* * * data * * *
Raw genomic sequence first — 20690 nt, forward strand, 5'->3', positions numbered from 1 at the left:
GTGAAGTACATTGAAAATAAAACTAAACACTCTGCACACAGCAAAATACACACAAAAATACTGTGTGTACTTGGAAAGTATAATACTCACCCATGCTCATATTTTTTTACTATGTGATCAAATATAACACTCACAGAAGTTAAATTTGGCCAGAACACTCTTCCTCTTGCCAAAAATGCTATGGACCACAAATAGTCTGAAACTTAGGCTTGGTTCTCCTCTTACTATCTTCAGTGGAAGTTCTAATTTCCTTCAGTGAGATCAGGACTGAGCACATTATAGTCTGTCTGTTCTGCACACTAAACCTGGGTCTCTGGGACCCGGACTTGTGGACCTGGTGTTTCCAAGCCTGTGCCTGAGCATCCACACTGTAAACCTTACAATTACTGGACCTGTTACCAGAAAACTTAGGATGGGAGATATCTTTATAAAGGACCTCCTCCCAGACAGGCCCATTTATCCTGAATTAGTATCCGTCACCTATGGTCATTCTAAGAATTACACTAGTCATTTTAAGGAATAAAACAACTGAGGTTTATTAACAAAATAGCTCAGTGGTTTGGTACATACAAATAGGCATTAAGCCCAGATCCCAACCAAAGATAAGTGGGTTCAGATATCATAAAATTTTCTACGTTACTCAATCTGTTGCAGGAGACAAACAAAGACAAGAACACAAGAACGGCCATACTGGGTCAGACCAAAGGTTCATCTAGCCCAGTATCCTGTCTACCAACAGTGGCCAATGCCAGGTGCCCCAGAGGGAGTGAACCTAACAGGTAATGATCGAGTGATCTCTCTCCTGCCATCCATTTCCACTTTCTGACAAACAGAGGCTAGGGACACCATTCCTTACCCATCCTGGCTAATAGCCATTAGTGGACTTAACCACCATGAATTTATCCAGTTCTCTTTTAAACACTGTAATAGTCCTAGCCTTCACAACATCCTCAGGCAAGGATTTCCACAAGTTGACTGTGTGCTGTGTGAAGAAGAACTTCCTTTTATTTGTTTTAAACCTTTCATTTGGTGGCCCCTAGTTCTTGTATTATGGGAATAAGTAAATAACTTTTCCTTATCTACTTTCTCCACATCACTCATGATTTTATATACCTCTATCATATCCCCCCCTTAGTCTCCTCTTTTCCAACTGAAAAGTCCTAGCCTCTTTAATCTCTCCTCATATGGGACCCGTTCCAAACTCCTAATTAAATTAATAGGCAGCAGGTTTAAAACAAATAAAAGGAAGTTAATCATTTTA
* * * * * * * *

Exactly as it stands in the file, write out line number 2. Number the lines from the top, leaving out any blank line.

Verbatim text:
GTGAAGTACATTGAAAATAAAACTAAACACTCTGCACACAGCAAAATACACACAAAAATACTGTGTGTACTTGGAAAGTATAATACTCACCCATGCTCATATTTTTTTACTATGTGATCAAATATAACACTCACAGAAGTTAAATTTGGCCAGAACACTCTTCCTCTTGCCAAAAATGCTATGGACCACAAATAGTCTGAAACTTAGGCTTGGTTCTCCTCTTACTATCTTCAGTGGAAGTTCTAATTTCCTTCAGTGAGATCAGGACTGAGCACATTATAGTCTGTCTGTTCTGCACACTAAACCTGGGTCTCTGGGACCCGGACTTGTGGACCTGGTGTTTCCAAGCCTGTGCCTGAGCATCCACACTGTAAACCTTACAATTACTGGACCTGTTACCAGAAAACTTAGGATGGGAGATATCTTTATAAAGGACCTCCTCCCAGACAGGCCCATTTATCCTGAATTAGTATCCGTCACCTATGGTCATTCTAAGAATTACACTAGTCATTTTAAGGAATAAAACAACTGAGGTTTATTAACAAAATAGCTCAGTGGTTTGGTACATACAAATAGGCATTAAGCCCAGATCCCAACCAAAGATAAGTGGGTTCAGATATCATAAAATTTTCTACGTTACTCAATCTGTTGCAGGAGACAAACAAAGACAAGAACACAAGAACGGCCATACTGGGTCAGACCAAAGGTTCATCTAGCCCAGTATCCTGTCTACCAACAGTGGCCAATGCCAGGTGCCCCAGAGGGAGTGAACCTAACAGGTAATGATCGAGTGATCTCTCTCCTGCCATCCATTTCCACTTTCTGACAAACAGAGGCTAGGGACACCATTCCTTACCCATCCTGGCTAATAGCCATTAGTGGACTTAACCACCATGAATTTATCCAGTTCTCTTTTAAACACTGTAATAGTCCTAGCCTTCACAACATCCTCAGGCAAGGATTTCCACAAGTTGACTGTGTGCTGTGTGAAGAAGAACTTCCTTTTATTTGTTTTAAACCTTTCATTTGGTGGCCCCTAGTTCTTGTATTATGGGAATAAGTAAATAACTTTTCCTTATCTACTTTCTCCACATCACTCATGATTTTATATACCTCTATCATATCCCCCCCTTAGTCTCCTCTTTTCCAACTGAAAAGTCCTAGCCTCTTTAATCTCTCCTCATATGGGACCCGTTCCAAACTCCTAATTAAATTAATAGGCAGCAGGTTTAAAACAAATAAAAGGAAGTTAATCATTTTA